Community College For All?

Community colleges are a crucial part of the higher education landscape. With nearly 1,000 institutions and over thirteen million students, they have an important mandate and offer a variety of affordable educational pathways for students, and especially for low-income learners. Unfortunately, President Obama’s free community college proposal misses the mark: it provides a solution to the wrong question, because tuition isn’t the problem.

Tuition and student debt have both risen significantly over the past decade, but the majority of this increase has been at four year universities and for-profit colleges. Prices have risen more modestly at community colleges and Pell Grants already cover the entire expense for low-income students. The problem for them is graduation, not cost.

The troubling reality is that half of students who begin their studies never finish, and that number climbs to 70% for low-income students. The Central Texas Education Profile from E3 Alliance reports that almost 4,000 students in Central Texas will start college and never finish. Tuition is the least of their worries — academics, confusing forms, and conflicts with employment are more likely to interrupt their studies.

As the executive director of PelotonU, a local non-profit that helps working students graduate, I walk alongside students determined to graduate — and the cost of tuition is not what holds them back. These students need flexibility, mentorship, and alignment between their studies and career, all of which are missing from the President’s proposal. Luckily, there are already organizations here in Austin building programs to ensure students have the necessary support.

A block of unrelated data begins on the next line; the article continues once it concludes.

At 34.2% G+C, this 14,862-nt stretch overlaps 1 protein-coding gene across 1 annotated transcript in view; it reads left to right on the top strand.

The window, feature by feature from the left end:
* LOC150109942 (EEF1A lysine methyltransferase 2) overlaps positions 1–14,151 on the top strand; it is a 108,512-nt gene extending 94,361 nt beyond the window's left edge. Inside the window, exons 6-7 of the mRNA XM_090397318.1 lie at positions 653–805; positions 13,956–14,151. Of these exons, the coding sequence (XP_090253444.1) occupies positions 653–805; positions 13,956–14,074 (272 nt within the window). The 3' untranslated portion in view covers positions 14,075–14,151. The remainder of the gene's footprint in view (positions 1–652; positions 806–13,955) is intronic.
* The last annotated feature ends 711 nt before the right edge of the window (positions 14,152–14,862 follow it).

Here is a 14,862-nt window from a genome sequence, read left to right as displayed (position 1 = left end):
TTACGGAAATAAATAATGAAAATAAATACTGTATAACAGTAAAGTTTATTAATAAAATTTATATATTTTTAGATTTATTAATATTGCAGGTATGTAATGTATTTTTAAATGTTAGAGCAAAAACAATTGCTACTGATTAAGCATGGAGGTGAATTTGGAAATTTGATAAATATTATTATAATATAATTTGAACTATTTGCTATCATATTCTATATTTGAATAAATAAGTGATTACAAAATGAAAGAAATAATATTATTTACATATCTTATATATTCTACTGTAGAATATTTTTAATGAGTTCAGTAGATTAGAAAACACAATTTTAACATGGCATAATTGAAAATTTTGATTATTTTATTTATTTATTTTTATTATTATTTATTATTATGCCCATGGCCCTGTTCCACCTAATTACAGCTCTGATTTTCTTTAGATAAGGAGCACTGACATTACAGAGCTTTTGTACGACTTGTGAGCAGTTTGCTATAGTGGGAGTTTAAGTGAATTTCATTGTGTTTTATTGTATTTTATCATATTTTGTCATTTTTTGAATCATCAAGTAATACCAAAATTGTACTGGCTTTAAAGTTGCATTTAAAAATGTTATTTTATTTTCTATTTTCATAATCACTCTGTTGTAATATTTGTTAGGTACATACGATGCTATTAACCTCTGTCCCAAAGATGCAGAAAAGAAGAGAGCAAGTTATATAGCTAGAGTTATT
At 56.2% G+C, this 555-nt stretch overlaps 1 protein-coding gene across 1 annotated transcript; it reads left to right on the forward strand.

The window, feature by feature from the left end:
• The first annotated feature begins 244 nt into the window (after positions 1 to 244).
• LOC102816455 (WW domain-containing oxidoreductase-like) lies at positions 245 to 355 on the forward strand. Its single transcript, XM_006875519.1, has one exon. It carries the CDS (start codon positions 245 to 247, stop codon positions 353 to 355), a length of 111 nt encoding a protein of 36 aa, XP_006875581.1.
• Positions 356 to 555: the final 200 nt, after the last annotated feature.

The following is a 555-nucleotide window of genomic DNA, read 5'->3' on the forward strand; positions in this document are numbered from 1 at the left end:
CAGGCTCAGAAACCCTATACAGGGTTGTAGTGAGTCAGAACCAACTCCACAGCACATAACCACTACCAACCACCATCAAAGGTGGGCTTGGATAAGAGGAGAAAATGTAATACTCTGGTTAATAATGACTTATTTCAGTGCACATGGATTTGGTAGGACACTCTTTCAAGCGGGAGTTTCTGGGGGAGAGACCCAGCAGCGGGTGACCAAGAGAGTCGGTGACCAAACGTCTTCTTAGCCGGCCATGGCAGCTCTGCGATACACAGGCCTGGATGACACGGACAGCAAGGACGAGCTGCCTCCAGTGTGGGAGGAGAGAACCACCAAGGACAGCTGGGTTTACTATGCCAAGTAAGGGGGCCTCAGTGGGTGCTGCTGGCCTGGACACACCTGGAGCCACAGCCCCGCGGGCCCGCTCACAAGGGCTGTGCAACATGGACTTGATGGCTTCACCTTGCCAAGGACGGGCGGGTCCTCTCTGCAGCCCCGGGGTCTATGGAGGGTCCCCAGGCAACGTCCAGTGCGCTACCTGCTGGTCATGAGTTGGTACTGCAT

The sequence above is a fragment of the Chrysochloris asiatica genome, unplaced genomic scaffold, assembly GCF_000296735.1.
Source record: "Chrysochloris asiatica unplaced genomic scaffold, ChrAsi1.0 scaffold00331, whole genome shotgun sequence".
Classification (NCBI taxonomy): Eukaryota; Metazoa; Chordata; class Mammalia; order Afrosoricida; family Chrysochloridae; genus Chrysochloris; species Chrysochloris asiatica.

UT-Austin has the University Leadership Network, St. Edwards offers the CAMP program, and Austin Community College provides a variety of student-centered services in their High School to College framework. In addition to financial support, each of these programs also provides mentoring, academic enrichment, and peer support which are all critical to ensuring graduation.

On the non-profit side, organizations like College Forward and Breakthrough Austin work with students from high school through college graduation to provide similar wrap around support that anticipates obstacles and increases the likelihood of graduation. And when existing post-secondary institutions prove difficult to balance with part-time employment, we at PelotonU provide a supportive education community for students earning their degree through an online university.

President Obama is shining a needed spotlight on the obstacles young adults face in earning a college degree. But to ensure students who want to graduate are able to reach their goal, legislators need to understand the underlying problems and reinforce proven solutions.